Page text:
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Measures of Position Section 3.4

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Identify the position of a data value in a data set, using various measures of position such as percentiles, deciles, and quartiles Objectives

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**Measures of Position (or Location or Relative Standing)**

Are used to locate the relative position of a data value in a data set Can be used to compare data values from different data sets Can be used to compare data values within the same data set Can be used to help determine outliers within a data set Includes z-(standard) score, percentiles, quartiles, and deciles Measures of Position (or Location or Relative Standing)

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**Z score or Standard Score**

Can be used to compare data values from different data sets by “converting” raw data to a standardized scale Calculation involves the mean and standard deviation of the data set Represents the number of standard deviations that a data value is from the mean for a specific distribution We will use z-scores extensively in Chapter 6 Z score or Standard Score

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Is obtained by subtracting the mean from the given data value and dividing the result by the standard deviation. Symbol of BOTH population and sample is z Can be positive, negative or zero A date point can be considered unusual if its z-score is sufficiently large or small Formula Population Sample Z-Score

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Are position measures used in educational and health-related fields to indicate the position of an individual in a group Divides the data set in 100 (“per cent”) equal groups Used to compare an individual data value with the national “norm” Symbolized by P1, P2 ,….. Percentile rank indicates the percentage of data values that fall below the specified rank Percentiles

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**To find the percentile rank for a given data value, x**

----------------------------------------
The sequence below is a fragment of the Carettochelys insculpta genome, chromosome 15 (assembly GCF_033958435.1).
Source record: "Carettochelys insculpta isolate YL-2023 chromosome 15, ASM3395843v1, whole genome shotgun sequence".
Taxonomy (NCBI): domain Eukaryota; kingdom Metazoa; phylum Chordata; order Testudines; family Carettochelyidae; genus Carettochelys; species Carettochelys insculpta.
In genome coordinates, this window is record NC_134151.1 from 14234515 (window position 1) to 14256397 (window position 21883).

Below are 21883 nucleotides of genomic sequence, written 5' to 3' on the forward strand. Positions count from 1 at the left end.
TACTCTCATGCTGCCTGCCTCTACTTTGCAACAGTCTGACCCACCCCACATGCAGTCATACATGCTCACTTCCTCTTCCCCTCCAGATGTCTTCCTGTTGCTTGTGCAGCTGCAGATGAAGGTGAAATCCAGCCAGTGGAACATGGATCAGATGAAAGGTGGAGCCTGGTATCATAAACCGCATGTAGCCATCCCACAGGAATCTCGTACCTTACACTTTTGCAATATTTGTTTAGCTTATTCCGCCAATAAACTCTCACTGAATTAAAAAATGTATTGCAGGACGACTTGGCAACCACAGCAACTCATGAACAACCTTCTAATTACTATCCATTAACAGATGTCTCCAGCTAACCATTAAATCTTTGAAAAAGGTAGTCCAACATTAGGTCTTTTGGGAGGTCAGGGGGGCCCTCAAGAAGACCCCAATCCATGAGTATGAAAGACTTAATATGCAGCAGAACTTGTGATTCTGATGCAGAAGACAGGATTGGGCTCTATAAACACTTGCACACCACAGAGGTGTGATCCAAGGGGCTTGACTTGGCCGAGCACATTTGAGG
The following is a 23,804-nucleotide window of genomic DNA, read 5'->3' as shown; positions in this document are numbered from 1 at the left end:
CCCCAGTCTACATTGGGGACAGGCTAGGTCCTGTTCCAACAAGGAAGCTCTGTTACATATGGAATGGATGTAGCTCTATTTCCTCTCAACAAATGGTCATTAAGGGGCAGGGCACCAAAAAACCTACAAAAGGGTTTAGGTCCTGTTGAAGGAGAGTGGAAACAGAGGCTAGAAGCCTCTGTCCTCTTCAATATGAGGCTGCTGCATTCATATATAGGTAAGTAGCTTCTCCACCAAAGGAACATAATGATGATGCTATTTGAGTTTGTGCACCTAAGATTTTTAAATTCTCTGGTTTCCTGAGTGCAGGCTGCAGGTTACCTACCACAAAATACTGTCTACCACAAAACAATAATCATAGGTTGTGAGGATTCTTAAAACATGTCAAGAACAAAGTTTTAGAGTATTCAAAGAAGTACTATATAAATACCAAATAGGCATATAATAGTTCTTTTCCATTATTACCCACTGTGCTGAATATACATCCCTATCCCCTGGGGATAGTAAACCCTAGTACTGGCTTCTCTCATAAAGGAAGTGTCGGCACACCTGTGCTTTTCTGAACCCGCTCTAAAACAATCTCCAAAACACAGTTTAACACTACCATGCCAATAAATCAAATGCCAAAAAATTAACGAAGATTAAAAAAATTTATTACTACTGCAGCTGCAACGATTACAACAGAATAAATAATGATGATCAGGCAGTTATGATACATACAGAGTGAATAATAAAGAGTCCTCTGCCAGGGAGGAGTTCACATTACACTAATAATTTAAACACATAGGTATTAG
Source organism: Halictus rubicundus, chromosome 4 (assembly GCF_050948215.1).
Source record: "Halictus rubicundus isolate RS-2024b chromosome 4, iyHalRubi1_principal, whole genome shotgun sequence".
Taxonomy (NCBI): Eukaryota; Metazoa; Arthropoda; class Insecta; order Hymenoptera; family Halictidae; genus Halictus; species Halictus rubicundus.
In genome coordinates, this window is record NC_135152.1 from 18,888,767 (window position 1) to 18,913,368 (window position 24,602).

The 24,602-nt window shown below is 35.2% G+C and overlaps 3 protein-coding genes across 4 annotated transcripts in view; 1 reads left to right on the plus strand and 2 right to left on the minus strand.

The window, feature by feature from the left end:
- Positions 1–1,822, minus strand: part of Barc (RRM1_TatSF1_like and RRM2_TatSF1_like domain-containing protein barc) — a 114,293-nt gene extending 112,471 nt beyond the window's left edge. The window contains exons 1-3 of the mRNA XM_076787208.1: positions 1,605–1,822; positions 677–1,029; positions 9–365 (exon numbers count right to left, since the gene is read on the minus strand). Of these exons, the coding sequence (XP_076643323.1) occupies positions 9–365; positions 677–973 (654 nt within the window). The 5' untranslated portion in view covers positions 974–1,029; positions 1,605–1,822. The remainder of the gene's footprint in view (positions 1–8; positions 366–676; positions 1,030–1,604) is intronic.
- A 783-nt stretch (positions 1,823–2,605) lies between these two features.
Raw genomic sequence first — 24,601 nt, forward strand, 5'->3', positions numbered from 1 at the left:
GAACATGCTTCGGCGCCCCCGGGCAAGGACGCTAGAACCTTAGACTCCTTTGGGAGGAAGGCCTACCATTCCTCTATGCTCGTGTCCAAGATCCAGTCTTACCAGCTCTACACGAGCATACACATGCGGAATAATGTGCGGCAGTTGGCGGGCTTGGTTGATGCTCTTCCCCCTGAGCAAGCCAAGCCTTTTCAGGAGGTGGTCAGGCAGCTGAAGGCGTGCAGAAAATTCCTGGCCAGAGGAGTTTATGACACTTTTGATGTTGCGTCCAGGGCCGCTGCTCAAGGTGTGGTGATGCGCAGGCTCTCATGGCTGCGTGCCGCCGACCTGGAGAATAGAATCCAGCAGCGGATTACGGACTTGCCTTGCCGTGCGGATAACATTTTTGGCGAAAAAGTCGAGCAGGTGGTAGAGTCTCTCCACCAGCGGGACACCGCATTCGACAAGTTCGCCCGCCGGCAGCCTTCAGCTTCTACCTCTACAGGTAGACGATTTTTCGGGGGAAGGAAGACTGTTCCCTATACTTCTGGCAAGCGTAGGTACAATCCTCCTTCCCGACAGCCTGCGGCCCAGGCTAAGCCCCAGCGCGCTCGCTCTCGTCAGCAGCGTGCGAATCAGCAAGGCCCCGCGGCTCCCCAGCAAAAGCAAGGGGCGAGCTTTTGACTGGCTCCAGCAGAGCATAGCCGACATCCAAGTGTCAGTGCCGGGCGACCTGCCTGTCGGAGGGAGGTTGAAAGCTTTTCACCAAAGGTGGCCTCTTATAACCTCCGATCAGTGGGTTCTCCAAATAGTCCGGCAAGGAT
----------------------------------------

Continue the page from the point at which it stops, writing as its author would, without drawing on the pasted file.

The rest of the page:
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American College Test (ACT) Scores attained by 25 members of a local high school graduating class (Data is ranked) 14 16 17 18 19 20 21 23 24 25 28 31 Thad scored 22 on the ACT. What is his percentile rank? Ansley scored 20 on the ACT. What is her percentile rank? Examples

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**Finding a Data Value Corresponding to a Given percentile**

Step 1: Arrange data in order from lowest to highest Step 2: Substitute into the formula where n is total number of values and p is given percentile Step 3: Consider result from Step 2 If c is NOT a whole number, round up to the next whole number. Starting at the lowest value, count over to the number that corresponds to the rounded up value If c is a whole number, use the value halfway between the cth and (c+1)st value when counting up from the lowest value Finding a Data Value Corresponding to a Given percentile

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American College Test (ACT) Scores attained by 25 members of a local high school graduating class (Data is ranked) 14 16 17 18 19 20 21 23 24 25 28 31 To be in the 90th percentile, what would you have to score on the ACT? Find P85 Examples

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**Same concept as percentiles, except the data set is divided into four groups (quarters)**

Quartile rank indicates the percentage of data values that fall below the specified rank Symbolized by Q1 , Q2 , Q3 Equivalencies with Percentiles: Q1 = P25 Q2 = P50 = Median of data set Q3 = P75 Quartiles Minitab calculates these for you.

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**Same concept as percentiles, except divides data set into 10 groups**

Symbolized by D1 , D2 , D3 , … D10 Equivalencies with percentiles D1 = P10 D2 = P20 …….. D5 = P50 =Q2 =Median of Data Set Deciles

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Outlier is an extremely high or an extremely low data value when compared with the rest of the data values A data set should be checked for “outliers” since “outliers” can influence the measures of central tendency and variation (mean and standard deviation) Outliers

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**Identifying Outliers Interquartile Range (IRQ)**

Q3-Q1 Indentifying Outliers (p. 149) Is the data point between Identifying Outliers

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American College Test (ACT) Scores attained by 25 members of a local high school graduating class (Data is ranked) 14 16 17 18 19 20 21 23 24 25 28 31 Emily scored 11 on the ACT. Would her score be considered an outlier? Danielle scored 38 on the ACT. Would her score be considered an outlier? Examples

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**Data value may have resulted from a measurement or observational error**

Data value may have resulted from a recording error Data value may have been obtained from a subject that is not in the defined population Data value might be a legitimate value that occurred by chance (although the probability is extremely small) Why Do Outliers Occur?

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